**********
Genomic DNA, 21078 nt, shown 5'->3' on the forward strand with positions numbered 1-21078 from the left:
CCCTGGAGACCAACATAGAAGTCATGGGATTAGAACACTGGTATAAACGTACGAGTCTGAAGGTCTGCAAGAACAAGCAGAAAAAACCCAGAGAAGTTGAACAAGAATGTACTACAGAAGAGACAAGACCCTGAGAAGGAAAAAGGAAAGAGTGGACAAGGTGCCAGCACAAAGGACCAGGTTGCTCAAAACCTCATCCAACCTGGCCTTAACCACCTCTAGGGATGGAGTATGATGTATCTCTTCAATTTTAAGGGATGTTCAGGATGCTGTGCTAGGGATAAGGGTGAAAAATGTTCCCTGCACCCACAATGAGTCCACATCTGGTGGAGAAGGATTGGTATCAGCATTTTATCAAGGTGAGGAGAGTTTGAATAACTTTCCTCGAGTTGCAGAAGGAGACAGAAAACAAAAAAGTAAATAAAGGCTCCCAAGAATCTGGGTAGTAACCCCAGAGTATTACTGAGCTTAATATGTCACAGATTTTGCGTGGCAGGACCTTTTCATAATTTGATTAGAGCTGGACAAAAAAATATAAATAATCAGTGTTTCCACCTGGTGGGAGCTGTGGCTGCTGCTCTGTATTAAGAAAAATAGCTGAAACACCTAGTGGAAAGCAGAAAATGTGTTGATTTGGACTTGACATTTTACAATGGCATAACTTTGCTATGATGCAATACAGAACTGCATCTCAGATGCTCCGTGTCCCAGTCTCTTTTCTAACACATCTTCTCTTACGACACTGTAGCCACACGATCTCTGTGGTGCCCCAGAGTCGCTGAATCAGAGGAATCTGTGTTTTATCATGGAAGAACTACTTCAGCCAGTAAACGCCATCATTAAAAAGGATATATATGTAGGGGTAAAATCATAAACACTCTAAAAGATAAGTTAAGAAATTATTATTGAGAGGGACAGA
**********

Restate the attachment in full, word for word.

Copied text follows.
Genomic DNA, 21078 nt, shown 5'->3' on the forward strand with positions numbered 1-21078 from the left:
CCCTGGAGACCAACATAGAAGTCATGGGATTAGAACACTGGTATAAACGTACGAGTCTGAAGGTCTGCAAGAACAAGCAGAAAAAACCCAGAGAAGTTGAACAAGAATGTACTACAGAAGAGACAAGACCCTGAGAAGGAAAAAGGAAAGAGTGGACAAGGTGCCAGCACAAAGGACCAGGTTGCTCAAAACCTCATCCAACCTGGCCTTAACCACCTCTAGGGATGGAGTATGATGTATCTCTTCAATTTTAAGGGATGTTCAGGATGCTGTGCTAGGGATAAGGGTGAAAAATGTTCCCTGCACCCACAATGAGTCCACATCTGGTGGAGAAGGATTGGTATCAGCATTTTATCAAGGTGAGGAGAGTTTGAATAACTTTCCTCGAGTTGCAGAAGGAGACAGAAAACAAAAAAGTAAATAAAGGCTCCCAAGAATCTGGGTAGTAACCCCAGAGTATTACTGAGCTTAATATGTCACAGATTTTGCGTGGCAGGACCTTTTCATAATTTGATTAGAGCTGGACAAAAAAATATAAATAATCAGTGTTTCCACCTGGTGGGAGCTGTGGCTGCTGCTCTGTATTAAGAAAAATAGCTGAAACACCTAGTGGAAAGCAGAAAATGTGTTGATTTGGACTTGACATTTTACAATGGCATAACTTTGCTATGATGCAATACAGAACTGCATCTCAGATGCTCCGTGTCCCAGTCTCTTTTCTAACACATCTTCTCTTACGACACTGTAGCCACACGATCTCTGTGGTGCCCCAGAGTCGCTGAATCAGAGGAATCTGTGTTTTATCATGGAAGAACTACTTCAGCCAGTAAACGCCATCATTAAAAAGGATATATATGTAGGGGTAAAATCATAAACACTCTAAAAGATAAGTTAAGAAATTATTATTGAGAGGGACAGA